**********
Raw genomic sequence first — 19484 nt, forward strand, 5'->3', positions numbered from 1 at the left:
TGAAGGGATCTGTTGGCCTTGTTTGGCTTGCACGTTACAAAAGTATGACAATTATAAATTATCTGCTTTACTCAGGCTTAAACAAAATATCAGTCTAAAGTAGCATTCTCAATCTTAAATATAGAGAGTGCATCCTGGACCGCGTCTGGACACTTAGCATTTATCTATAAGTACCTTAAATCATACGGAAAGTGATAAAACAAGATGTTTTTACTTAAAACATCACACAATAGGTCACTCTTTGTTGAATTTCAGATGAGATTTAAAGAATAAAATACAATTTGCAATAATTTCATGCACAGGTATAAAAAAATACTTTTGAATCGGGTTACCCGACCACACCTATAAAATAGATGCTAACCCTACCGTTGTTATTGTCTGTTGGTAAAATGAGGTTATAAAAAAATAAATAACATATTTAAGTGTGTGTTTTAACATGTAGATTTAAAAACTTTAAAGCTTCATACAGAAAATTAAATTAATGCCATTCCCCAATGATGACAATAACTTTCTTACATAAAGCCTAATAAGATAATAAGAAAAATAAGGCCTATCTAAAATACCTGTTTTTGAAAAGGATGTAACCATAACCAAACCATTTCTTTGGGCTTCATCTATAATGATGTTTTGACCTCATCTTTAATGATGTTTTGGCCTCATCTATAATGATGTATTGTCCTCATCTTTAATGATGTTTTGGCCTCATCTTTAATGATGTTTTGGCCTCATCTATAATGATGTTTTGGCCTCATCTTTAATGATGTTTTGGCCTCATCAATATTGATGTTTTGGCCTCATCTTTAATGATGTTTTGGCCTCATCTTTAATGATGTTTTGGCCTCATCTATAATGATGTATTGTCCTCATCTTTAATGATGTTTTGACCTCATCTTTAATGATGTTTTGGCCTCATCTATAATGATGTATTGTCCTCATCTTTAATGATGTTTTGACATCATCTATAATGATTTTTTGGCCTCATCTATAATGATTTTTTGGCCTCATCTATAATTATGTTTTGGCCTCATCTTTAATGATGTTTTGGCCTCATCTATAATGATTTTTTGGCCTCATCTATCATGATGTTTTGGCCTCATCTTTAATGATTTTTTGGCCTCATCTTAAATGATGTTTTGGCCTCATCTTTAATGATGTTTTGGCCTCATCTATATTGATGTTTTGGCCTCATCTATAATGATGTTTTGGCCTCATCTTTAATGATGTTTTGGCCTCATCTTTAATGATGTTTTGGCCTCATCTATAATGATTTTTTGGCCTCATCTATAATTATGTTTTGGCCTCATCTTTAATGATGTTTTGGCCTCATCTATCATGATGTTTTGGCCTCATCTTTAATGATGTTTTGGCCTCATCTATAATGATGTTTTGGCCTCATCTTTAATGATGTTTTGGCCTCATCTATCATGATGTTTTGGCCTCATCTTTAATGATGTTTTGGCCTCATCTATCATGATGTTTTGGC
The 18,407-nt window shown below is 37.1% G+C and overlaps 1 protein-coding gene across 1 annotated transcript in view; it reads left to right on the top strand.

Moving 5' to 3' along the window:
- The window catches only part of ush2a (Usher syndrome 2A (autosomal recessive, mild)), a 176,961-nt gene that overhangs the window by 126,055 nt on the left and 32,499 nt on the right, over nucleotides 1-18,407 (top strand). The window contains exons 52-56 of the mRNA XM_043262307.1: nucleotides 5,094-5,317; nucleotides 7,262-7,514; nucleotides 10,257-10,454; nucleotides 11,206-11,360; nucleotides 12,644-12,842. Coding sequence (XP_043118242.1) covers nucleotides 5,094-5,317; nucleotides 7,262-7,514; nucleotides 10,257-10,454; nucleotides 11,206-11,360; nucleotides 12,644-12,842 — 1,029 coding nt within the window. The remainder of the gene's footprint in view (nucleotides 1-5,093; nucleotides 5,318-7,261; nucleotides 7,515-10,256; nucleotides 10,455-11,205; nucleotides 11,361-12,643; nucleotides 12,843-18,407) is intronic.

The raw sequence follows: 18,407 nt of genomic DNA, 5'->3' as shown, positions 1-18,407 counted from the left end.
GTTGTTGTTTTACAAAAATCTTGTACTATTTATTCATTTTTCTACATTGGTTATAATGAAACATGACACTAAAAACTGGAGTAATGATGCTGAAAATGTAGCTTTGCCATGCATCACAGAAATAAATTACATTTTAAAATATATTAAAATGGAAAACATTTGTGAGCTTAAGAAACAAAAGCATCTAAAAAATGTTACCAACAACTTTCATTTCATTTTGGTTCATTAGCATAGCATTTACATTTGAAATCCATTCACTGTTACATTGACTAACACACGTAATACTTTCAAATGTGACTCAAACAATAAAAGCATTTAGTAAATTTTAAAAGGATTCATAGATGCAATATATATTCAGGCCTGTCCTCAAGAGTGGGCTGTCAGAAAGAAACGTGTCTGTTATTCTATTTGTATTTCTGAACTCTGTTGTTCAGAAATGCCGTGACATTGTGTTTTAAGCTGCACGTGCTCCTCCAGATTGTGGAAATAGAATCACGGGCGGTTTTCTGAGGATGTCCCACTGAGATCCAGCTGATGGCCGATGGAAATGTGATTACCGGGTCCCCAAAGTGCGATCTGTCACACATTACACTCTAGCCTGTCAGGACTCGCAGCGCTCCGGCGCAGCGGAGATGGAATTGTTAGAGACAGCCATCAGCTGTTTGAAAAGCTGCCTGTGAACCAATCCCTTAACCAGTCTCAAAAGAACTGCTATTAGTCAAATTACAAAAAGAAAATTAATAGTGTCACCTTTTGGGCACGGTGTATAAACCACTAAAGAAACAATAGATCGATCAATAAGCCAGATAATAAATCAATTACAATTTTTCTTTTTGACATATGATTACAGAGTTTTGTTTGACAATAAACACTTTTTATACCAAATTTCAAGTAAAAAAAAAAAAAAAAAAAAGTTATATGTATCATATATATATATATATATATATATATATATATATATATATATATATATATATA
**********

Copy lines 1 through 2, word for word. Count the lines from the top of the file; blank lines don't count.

Raw genomic sequence first — 19484 nt, forward strand, 5'->3', positions numbered from 1 at the left:
TGAAGGGATCTGTTGGCCTTGTTTGGCTTGCACGTTACAAAAGTATGACAATTATAAATTATCTGCTTTACTCAGGCTTAAACAAAATATCAGTCTAAAGTAGCATTCTCAATCTTAAATATAGAGAGTGCATCCTGGACCGCGTCTGGACACTTAGCATTTATCTATAAGTACCTTAAATCATACGGAAAGTGATAAAACAAGATGTTTTTACTTAAAACATCACACAATAGGTCACTCTTTGTTGAATTTCAGATGAGATTTAAAGAATAAAATACAATTTGCAATAATTTCATGCACAGGTATAAAAAAATACTTTTGAATCGGGTTACCCGACCACACCTATAAAATAGATGCTAACCCTACCGTTGTTATTGTCTGTTGGTAAAATGAGGTTATAAAAAAATAAATAACATATTTAAGTGTGTGTTTTAACATGTAGATTTAAAAACTTTAAAGCTTCATACAGAAAATTAAATTAATGCCATTCCCCAATGATGACAATAACTTTCTTACATAAAGCCTAATAAGATAATAAGAAAAATAAGGCCTATCTAAAATACCTGTTTTTGAAAAGGATGTAACCATAACCAAACCATTTCTTTGGGCTTCATCTATAATGATGTTTTGACCTCATCTTTAATGATGTTTTGGCCTCATCTATAATGATGTATTGTCCTCATCTTTAATGATGTTTTGGCCTCATCTTTAATGATGTTTTGGCCTCATCTATAATGATGTTTTGGCCTCATCTTTAATGATGTTTTGGCCTCATCAATATTGATGTTTTGGCCTCATCTTTAATGATGTTTTGGCCTCATCTTTAATGATGTTTTGGCCTCATCTATAATGATGTATTGTCCTCATCTTTAATGATGTTTTGACCTCATCTTTAATGATGTTTTGGCCTCATCTATAATGATGTATTGTCCTCATCTTTAATGATGTTTTGACATCATCTATAATGATTTTTTGGCCTCATCTATAATGATTTTTTGGCCTCATCTATAATTATGTTTTGGCCTCATCTTTAATGATGTTTTGGCCTCATCTATAATGATTTTTTGGCCTCATCTATCATGATGTTTTGGCCTCATCTTTAATGATTTTTTGGCCTCATCTTAAATGATGTTTTGGCCTCATCTTTAATGATGTTTTGGCCTCATCTATATTGATGTTTTGGCCTCATCTATAATGATGTTTTGGCCTCATCTTTAATGATGTTTTGGCCTCATCTTTAATGATGTTTTGGCCTCATCTATAATGATTTTTTGGCCTCATCTATAATTATGTTTTGGCCTCATCTTTAATGATGTTTTGGCCTCATCTATCATGATGTTTTGGCCTCATCTTTAATGATGTTTTGGCCTCATCTATAATGATGTTTTGGCCTCATCTTTAATGATGTTTTGGCCTCATCTATCATGATGTTTTGGCCTCATCTTTAATGATGTTTTGGCCTCATCTATCATGATGTTTTGGC